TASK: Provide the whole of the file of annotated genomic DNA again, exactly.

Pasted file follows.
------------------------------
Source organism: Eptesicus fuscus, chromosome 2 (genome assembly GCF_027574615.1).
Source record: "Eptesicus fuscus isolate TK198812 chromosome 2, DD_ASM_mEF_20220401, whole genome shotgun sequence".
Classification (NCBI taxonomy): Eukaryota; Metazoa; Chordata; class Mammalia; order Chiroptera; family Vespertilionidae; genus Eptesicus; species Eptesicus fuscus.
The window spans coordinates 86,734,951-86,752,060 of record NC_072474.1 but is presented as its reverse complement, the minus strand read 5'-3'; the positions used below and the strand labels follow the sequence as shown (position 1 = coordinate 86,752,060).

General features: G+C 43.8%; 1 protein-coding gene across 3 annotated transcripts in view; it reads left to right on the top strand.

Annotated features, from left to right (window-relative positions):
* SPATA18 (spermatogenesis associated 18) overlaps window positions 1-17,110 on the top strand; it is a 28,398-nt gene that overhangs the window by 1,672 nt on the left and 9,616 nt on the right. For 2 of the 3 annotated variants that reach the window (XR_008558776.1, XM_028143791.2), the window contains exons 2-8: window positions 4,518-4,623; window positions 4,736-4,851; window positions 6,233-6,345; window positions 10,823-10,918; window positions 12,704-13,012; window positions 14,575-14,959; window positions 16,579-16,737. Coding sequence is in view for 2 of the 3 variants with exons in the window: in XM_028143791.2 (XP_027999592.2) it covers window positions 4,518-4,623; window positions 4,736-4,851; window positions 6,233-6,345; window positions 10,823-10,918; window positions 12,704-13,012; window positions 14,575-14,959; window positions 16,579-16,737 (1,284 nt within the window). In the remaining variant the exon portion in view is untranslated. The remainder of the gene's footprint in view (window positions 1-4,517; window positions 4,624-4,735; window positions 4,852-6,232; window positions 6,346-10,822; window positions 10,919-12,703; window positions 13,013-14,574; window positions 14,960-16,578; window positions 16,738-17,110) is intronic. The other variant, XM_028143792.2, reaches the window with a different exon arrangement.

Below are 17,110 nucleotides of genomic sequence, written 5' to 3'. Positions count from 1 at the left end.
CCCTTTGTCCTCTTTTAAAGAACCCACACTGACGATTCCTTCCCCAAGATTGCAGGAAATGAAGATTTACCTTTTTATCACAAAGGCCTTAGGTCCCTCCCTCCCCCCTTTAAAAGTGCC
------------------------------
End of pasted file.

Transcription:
Source organism: Eptesicus fuscus, chromosome 2 (genome assembly GCF_027574615.1).
Source record: "Eptesicus fuscus isolate TK198812 chromosome 2, DD_ASM_mEF_20220401, whole genome shotgun sequence".
Classification (NCBI taxonomy): Eukaryota; Metazoa; Chordata; class Mammalia; order Chiroptera; family Vespertilionidae; genus Eptesicus; species Eptesicus fuscus.
The window spans coordinates 86,734,951-86,752,060 of record NC_072474.1 but is presented as its reverse complement, the minus strand read 5'-3'; the positions used below and the strand labels follow the sequence as shown (position 1 = coordinate 86,752,060).

General features: G+C 43.8%; 1 protein-coding gene across 3 annotated transcripts in view; it reads left to right on the top strand.

Annotated features, from left to right (window-relative positions):
* SPATA18 (spermatogenesis associated 18) overlaps window positions 1-17,110 on the top strand; it is a 28,398-nt gene that overhangs the window by 1,672 nt on the left and 9,616 nt on the right. For 2 of the 3 annotated variants that reach the window (XR_008558776.1, XM_028143791.2), the window contains exons 2-8: window positions 4,518-4,623; window positions 4,736-4,851; window positions 6,233-6,345; window positions 10,823-10,918; window positions 12,704-13,012; window positions 14,575-14,959; window positions 16,579-16,737. Coding sequence is in view for 2 of the 3 variants with exons in the window: in XM_028143791.2 (XP_027999592.2) it covers window positions 4,518-4,623; window positions 4,736-4,851; window positions 6,233-6,345; window positions 10,823-10,918; window positions 12,704-13,012; window positions 14,575-14,959; window positions 16,579-16,737 (1,284 nt within the window). In the remaining variant the exon portion in view is untranslated. The remainder of the gene's footprint in view (window positions 1-4,517; window positions 4,624-4,735; window positions 4,852-6,232; window positions 6,346-10,822; window positions 10,919-12,703; window positions 13,013-14,574; window positions 14,960-16,578; window positions 16,738-17,110) is intronic. The other variant, XM_028143792.2, reaches the window with a different exon arrangement.

Below are 17,110 nucleotides of genomic sequence, written 5' to 3'. Positions count from 1 at the left end.
CCCTTTGTCCTCTTTTAAAGAACCCACACTGACGATTCCTTCCCCAAGATTGCAGGAAATGAAGATTTACCTTTTTATCACAAAGGCCTTAGGTCCCTCCCTCCCCCCTTTAAAAGTGCC